- In This Feature
- Optimizing Breastfeeding
- What Are the Signs that My Body Is Making Milk?
- What Is Normal Engorgement?
- What if Normal Primary Engorgement Goes Untreated?
- What Is Abnormal Engorgement?
- How Do I Treat Engorgement?
- How Do I Build a Strong Milk Supply?
- Is There Anything That Will Interfere with My Milk Supply?
- The ABCs of Building a Milk Supply
How Do I Treat Engorgement?
During this phase of engorgement, avoid wearing a bra. A bra may compress your breasts and make your swelling worse. Sometimes clients ask me about cabbage leaves as a treatment for engorgement. Certainly, there is no harm in wrapping your breasts in cabbage, but I prefer the treatment described next. Whatever treatment you choose, it is important to repeat the regimen every two or three hours day and night until your engorgement abates and your milk is freely flowing. Until your engorgement is under control, avoid any preparations that could potentially increase your milk production and worsen your engorgement, such as herbal teas or supplements that contain the herb fenugreek.
Cold treatment: If your breasts feel very hard and full, chances are it's not just trapped milk volume that is causing the swelling. During engorgement, your breast tissue becomes over distended and painful just like a sprained wrist or ankle. It is important to reduce the swelling so that milk flow can resume. The treatment for the breast swelling of early engorgement mimics the treatment for a sprained ankle. Before doing anything else, my treatment of choice is cold treatment. When working with an engorged mother, I insist on real ice in quart-size plastic bags. The ice can be cubed or crushed. I then wrap the bags in a thin receiving blanket and cover the mother's swollen breasts with the wrapped ice bags. (I don't recommend putting ice directly against bare skin.)
Most mothers experience a noticeable reduction in swelling after fifteen to twenty minutes. Of course, the ice bags can be placed back in the freezer and reused. The cold treatment will need to be repeated until the engorgement is resolved.
Heat treatment: Sometimes a heat treatment is necessary to loosen a tight full breast. A heat treatment works best by getting into the shower and allowing warm water to soak the breast. The shower should be warm enough so that steam rises. Be careful not to burn your sensitive breast or nipple tissue. If you find heat helpful, then try wetting the inside of a disposable diaper with warm water and wrapping one around each swollen breast. Remove the diapers when the heat dissipates. Repeat the heat treatments frequently until your breast milk is freely flowing, and your engorgement is resolved.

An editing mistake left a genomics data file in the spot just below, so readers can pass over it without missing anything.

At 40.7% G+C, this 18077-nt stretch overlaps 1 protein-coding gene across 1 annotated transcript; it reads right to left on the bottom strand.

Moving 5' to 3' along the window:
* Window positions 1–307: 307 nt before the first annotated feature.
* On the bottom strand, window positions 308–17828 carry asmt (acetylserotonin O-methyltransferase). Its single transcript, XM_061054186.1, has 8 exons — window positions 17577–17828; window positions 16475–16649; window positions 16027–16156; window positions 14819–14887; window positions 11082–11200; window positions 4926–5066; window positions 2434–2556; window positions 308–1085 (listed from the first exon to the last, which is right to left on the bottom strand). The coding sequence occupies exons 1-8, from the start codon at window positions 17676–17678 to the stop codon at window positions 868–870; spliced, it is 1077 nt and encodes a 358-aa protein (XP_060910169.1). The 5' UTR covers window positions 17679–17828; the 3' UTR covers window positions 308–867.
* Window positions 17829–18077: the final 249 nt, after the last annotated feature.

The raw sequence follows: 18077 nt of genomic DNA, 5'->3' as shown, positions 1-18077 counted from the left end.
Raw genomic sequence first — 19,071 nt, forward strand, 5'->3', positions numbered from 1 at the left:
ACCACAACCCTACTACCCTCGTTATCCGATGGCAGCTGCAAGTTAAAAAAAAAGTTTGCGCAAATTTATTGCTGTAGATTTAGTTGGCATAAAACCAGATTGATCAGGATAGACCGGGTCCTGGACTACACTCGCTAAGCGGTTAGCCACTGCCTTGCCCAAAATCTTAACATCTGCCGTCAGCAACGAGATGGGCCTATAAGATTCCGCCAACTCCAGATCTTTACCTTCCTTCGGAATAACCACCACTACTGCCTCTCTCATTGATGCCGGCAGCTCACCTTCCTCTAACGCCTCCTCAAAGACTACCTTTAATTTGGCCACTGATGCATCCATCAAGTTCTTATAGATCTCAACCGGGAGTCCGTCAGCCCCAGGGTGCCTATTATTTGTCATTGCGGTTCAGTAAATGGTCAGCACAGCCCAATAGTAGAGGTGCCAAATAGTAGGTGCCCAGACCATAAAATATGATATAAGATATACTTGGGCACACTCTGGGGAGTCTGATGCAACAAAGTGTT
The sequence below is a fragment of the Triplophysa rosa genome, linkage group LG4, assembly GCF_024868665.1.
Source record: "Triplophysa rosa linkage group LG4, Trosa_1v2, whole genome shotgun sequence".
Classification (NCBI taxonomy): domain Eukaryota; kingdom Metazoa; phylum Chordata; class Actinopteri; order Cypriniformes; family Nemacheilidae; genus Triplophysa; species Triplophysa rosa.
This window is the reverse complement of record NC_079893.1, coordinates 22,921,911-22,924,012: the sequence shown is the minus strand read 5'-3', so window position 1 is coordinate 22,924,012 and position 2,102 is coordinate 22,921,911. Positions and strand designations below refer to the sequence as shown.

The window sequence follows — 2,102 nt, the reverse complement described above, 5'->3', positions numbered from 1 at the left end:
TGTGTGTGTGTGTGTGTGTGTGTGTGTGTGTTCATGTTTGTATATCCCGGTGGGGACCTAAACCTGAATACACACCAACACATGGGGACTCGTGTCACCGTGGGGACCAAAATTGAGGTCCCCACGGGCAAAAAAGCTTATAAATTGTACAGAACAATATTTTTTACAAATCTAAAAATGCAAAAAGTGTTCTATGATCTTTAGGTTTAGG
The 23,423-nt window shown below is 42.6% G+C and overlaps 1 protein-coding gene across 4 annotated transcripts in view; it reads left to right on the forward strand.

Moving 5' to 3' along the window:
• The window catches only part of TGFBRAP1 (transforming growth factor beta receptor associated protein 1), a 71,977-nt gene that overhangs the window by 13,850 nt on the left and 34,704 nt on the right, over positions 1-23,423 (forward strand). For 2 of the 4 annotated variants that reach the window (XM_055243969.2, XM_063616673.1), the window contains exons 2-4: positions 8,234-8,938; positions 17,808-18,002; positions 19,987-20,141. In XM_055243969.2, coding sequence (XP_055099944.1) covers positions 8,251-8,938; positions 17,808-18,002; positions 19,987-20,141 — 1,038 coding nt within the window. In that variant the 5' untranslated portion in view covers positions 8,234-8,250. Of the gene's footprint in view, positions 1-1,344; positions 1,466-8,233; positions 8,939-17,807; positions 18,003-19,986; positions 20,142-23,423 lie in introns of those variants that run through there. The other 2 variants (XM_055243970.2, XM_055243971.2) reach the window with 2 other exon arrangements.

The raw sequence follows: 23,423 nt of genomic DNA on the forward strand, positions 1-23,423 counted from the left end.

Milk removal: Milk can be removed from your engorged breasts after the swelling is reduced by cold or heat treatments. Frequent milk removal is key to the healthy resolution of engorgement. Breastfeeding your baby often will help prevent your breasts from becoming over engorged. For this reason, it is important to keep your baby close to you, so you can easily breastfeed. Avoid substituting formula supplements in place of breastfeeding. Supplementing will reduce the number of times your baby breastfeeds and worsen your engorgement.
Engorgement can significantly change the shape of your breast and nipple, making it difficult for your baby to breastfeed. This can occur even when your baby has successfully breastfed prior to the development of primary engorgement. If you find yourself in this situation, then a nipple shield may help your baby reattach and effectively breastfeed. You can stop using the nipple shield once your engorgement resolves. If you are unable to breastfeed your baby, use a double electric hospital-grade breast pump every few hours. Pumping will protect your milk supply as it lessens your engorgement. Save all of your milk to feed your baby.